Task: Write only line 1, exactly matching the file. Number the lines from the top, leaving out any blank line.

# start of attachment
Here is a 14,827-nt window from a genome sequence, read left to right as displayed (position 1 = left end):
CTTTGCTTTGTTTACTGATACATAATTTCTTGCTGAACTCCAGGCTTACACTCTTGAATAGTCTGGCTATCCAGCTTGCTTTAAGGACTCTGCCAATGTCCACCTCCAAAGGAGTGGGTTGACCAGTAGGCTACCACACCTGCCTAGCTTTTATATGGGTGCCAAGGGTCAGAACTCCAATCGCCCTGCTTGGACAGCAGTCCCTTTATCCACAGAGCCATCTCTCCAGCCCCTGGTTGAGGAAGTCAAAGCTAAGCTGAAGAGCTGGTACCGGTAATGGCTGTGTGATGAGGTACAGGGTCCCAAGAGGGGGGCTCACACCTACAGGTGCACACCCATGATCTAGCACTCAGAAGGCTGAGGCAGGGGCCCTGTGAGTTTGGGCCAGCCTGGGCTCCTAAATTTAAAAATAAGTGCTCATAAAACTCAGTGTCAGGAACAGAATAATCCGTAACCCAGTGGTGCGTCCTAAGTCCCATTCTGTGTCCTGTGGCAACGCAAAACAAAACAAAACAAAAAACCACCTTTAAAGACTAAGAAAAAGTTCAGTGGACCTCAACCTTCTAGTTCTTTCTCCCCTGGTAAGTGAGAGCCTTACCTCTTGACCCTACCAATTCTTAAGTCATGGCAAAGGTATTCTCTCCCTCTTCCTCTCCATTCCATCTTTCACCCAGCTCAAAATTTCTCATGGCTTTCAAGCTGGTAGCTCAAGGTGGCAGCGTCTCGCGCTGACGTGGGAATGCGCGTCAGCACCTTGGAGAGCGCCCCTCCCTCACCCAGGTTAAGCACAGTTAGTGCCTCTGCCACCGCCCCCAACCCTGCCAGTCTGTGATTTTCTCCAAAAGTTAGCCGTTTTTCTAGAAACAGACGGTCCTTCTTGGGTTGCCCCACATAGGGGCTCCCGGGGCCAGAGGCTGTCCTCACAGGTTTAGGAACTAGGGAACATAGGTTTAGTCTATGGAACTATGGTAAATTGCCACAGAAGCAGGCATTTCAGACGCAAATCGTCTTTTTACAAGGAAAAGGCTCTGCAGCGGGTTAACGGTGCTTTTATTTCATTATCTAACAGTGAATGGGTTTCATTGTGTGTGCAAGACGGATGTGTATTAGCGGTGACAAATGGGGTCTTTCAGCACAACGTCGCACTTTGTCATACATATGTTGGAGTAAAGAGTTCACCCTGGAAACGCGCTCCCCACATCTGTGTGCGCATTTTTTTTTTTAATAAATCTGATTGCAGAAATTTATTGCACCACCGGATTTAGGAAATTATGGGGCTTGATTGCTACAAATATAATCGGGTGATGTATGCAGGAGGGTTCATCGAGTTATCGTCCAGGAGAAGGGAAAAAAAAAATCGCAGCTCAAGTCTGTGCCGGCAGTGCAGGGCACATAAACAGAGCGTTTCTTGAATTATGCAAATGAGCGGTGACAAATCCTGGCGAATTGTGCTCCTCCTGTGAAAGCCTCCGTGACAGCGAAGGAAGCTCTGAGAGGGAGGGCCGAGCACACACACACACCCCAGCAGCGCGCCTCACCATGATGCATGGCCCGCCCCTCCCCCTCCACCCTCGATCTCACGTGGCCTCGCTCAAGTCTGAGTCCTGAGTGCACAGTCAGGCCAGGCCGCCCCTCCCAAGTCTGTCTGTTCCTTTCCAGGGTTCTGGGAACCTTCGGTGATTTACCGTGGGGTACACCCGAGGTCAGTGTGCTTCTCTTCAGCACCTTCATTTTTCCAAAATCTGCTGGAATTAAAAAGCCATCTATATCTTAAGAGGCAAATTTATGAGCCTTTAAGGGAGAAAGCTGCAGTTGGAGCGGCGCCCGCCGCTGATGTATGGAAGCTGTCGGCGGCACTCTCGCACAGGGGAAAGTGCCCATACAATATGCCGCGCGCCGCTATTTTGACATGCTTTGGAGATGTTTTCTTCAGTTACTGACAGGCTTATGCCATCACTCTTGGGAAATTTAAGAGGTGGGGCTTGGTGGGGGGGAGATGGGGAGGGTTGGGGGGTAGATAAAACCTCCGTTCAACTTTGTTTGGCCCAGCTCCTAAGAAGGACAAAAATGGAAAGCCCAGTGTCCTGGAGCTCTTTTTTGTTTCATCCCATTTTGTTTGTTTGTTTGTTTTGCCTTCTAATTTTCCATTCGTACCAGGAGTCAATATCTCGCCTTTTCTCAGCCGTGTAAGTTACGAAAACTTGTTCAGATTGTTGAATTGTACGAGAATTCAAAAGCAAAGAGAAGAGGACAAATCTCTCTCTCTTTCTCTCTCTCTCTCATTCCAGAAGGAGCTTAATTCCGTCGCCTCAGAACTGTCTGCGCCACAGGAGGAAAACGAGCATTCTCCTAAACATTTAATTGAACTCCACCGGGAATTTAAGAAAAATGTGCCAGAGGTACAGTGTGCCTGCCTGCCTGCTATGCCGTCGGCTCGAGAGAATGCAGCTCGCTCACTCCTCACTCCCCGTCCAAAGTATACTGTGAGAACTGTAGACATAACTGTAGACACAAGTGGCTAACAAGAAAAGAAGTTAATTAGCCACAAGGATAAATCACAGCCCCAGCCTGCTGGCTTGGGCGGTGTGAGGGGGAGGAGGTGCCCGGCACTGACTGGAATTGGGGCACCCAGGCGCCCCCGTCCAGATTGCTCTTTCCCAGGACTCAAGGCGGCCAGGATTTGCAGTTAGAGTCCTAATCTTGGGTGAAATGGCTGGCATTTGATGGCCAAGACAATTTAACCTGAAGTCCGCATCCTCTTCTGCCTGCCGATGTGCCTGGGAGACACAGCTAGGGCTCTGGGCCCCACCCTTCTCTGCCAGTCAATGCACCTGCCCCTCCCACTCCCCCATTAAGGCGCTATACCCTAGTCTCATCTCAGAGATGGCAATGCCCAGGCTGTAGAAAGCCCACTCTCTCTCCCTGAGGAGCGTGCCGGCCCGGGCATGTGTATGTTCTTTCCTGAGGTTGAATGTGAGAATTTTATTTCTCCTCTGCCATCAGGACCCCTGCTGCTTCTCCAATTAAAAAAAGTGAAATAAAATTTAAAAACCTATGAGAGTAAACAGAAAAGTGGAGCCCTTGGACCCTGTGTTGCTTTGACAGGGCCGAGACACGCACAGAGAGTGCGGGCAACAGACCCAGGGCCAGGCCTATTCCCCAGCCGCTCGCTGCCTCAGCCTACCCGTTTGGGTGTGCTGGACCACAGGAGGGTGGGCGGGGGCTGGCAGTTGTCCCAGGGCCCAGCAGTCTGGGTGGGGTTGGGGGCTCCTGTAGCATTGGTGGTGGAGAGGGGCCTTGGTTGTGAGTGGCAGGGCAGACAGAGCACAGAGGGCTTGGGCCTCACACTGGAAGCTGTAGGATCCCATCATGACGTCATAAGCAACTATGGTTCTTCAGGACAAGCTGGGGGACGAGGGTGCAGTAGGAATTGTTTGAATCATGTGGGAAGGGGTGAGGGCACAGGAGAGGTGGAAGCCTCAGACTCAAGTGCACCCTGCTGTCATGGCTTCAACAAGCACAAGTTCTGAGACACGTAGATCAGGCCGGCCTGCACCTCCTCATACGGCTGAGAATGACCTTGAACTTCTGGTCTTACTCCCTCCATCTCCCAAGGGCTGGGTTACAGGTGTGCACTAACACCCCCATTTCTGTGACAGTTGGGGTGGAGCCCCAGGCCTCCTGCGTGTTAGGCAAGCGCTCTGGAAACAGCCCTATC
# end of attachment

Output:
Here is a 14,827-nt window from a genome sequence, read left to right as displayed (position 1 = left end):